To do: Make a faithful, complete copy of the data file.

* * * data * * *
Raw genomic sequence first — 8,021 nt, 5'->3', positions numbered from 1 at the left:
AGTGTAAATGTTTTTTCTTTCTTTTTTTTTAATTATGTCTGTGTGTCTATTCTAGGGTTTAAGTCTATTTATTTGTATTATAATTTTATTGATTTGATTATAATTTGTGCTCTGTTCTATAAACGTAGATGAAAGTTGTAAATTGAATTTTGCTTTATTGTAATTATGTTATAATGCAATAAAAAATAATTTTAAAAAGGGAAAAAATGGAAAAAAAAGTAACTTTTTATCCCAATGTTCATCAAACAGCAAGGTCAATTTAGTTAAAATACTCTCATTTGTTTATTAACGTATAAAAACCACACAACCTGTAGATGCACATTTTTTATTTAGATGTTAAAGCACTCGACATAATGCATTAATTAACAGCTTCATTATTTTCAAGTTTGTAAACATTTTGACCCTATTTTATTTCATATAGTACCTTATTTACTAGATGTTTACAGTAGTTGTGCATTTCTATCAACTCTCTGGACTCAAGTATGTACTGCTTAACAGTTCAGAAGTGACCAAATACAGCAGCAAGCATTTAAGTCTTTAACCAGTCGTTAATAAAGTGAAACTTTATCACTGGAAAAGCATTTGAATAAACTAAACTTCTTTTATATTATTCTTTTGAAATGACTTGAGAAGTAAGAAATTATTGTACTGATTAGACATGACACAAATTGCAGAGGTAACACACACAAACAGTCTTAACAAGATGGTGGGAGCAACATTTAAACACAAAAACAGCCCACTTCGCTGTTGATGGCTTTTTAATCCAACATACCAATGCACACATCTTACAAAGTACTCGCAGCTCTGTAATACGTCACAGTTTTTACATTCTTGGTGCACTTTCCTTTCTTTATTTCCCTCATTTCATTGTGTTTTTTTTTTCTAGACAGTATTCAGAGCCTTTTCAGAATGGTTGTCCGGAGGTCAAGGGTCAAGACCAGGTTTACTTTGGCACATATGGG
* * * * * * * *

Raw genomic sequence first — 8,021 nt, 5'->3', positions numbered from 1 at the left:
AGTGTAAATGTTTTTTCTTTCTTTTTTTTTAATTATGTCTGTGTGTCTATTCTAGGGTTTAAGTCTATTTATTTGTATTATAATTTTATTGATTTGATTATAATTTGTGCTCTGTTCTATAAACGTAGATGAAAGTTGTAAATTGAATTTTGCTTTATTGTAATTATGTTATAATGCAATAAAAAATAATTTTAAAAAGGGAAAAAATGGAAAAAAAAGTAACTTTTTATCCCAATGTTCATCAAACAGCAAGGTCAATTTAGTTAAAATACTCTCATTTGTTTATTAACGTATAAAAACCACACAACCTGTAGATGCACATTTTTTATTTAGATGTTAAAGCACTCGACATAATGCATTAATTAACAGCTTCATTATTTTCAAGTTTGTAAACATTTTGACCCTATTTTATTTCATATAGTACCTTATTTACTAGATGTTTACAGTAGTTGTGCATTTCTATCAACTCTCTGGACTCAAGTATGTACTGCTTAACAGTTCAGAAGTGACCAAATACAGCAGCAAGCATTTAAGTCTTTAACCAGTCGTTAATAAAGTGAAACTTTATCACTGGAAAAGCATTTGAATAAACTAAACTTCTTTTATATTATTCTTTTGAAATGACTTGAGAAGTAAGAAATTATTGTACTGATTAGACATGACACAAATTGCAGAGGTAACACACACAAACAGTCTTAACAAGATGGTGGGAGCAACATTTAAACACAAAAACAGCCCACTTCGCTGTTGATGGCTTTTTAATCCAACATACCAATGCACACATCTTACAAAGTACTCGCAGCTCTGTAATACGTCACAGTTTTTACATTCTTGGTGCACTTTCCTTTCTTTATTTCCCTCATTTCATTGTGTTTTTTTTTTCTAGACAGTATTCAGAGCCTTTTCAGAATGGTTGTCCGGAGGTCAAGGGTCAAGACCAGGTTTACTTTGGCACATATGGG